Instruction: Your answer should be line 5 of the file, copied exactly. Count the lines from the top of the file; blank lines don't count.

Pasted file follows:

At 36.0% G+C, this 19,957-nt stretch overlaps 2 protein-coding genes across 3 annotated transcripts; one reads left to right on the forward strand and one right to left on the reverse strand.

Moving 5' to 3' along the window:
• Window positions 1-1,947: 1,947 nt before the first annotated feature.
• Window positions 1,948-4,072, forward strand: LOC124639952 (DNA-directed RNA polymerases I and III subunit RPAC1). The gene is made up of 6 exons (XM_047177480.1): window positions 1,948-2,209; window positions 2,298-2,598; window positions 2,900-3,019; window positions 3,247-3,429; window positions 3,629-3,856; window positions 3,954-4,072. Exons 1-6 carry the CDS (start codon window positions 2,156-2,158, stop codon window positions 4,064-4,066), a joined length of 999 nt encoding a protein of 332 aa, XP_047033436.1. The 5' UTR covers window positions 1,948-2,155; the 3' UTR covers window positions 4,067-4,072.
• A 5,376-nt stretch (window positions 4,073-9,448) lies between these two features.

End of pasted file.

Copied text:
• A 5,376-nt stretch (window positions 4,073-9,448) lies between these two features.